Mechanisms of immune evasion by gliomas

Adv Exp Med Biol. 2012;746:53-76. doi: 10.1007/978-1-4614-3146-6_5.


A major contributing factor to glioma development and progression is its ability to evade the immune system. This chapter will explore the mechanisms utilized by glioma to mediate immunosuppression and immune evasion. These include intrinsic mechanisms linked to its location within the brain and interactions between glioma cells and immune cells. Lack of recruitment of naïve effector immune cells perhaps accounts for most of the immune suppression mediated by these tumor cells. This is enhanced by increased recruitment of microglia which resemble immature antigen presenting cells that are unable to support T-cell mediated immunity. Furthermore, secreted factors like TGF-β, COX-2 and IL-10, altered costimulatory molecules and inhibition of STAT-3 all contribute to the recruitment and expansion of regulatory T cells, which further modulate the immunosuppressive environment of glioma. In light of these findings, multiple immunotherapeutic treatment modalities are currently being explored.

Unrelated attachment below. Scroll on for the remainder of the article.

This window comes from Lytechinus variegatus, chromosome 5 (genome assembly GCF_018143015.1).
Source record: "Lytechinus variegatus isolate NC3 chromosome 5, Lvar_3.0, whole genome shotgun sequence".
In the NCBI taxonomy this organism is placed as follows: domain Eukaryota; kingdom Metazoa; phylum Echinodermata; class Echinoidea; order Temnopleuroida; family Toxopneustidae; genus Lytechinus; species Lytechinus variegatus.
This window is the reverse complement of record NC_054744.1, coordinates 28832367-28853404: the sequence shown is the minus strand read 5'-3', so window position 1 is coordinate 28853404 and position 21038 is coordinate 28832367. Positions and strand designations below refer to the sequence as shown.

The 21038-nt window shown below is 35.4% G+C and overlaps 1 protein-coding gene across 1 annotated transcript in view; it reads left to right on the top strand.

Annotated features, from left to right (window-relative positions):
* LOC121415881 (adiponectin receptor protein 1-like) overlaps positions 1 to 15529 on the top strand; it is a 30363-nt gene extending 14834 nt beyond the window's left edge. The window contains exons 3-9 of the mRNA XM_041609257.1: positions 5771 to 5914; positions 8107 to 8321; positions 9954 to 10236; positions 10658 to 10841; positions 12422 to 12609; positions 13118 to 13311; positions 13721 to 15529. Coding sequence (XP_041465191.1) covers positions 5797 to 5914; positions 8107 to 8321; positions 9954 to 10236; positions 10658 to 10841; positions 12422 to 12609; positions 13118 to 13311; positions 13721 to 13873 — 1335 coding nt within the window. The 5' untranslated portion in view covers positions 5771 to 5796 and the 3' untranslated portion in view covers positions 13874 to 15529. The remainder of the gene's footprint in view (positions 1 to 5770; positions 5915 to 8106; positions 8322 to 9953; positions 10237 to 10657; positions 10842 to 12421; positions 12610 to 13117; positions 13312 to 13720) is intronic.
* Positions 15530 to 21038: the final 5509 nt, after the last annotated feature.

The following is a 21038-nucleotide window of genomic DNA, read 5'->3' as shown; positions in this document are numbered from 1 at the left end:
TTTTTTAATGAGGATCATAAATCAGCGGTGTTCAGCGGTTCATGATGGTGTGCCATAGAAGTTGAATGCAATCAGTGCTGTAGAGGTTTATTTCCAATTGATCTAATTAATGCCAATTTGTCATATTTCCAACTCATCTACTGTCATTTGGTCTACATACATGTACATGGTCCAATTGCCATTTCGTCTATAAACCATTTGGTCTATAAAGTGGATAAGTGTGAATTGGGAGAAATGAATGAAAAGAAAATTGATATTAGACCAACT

Publication types

  • Review

MeSH terms

  • Antigen-Presenting Cells / immunology
  • Antigen-Presenting Cells / metabolism
  • Brain Neoplasms / immunology*
  • Cyclooxygenase 2 / immunology
  • Cyclooxygenase 2 / metabolism
  • Glioma / immunology*
  • Humans
  • Immune Tolerance / immunology
  • Interleukin-10 / immunology
  • Interleukin-10 / metabolism
  • T-Lymphocytes, Regulatory / immunology
  • T-Lymphocytes, Regulatory / metabolism
  • Transforming Growth Factor beta / immunology
  • Transforming Growth Factor beta / metabolism
  • Tumor Escape / immunology*


  • Transforming Growth Factor beta
  • Interleukin-10
  • Cyclooxygenase 2
  • PTGS2 protein, human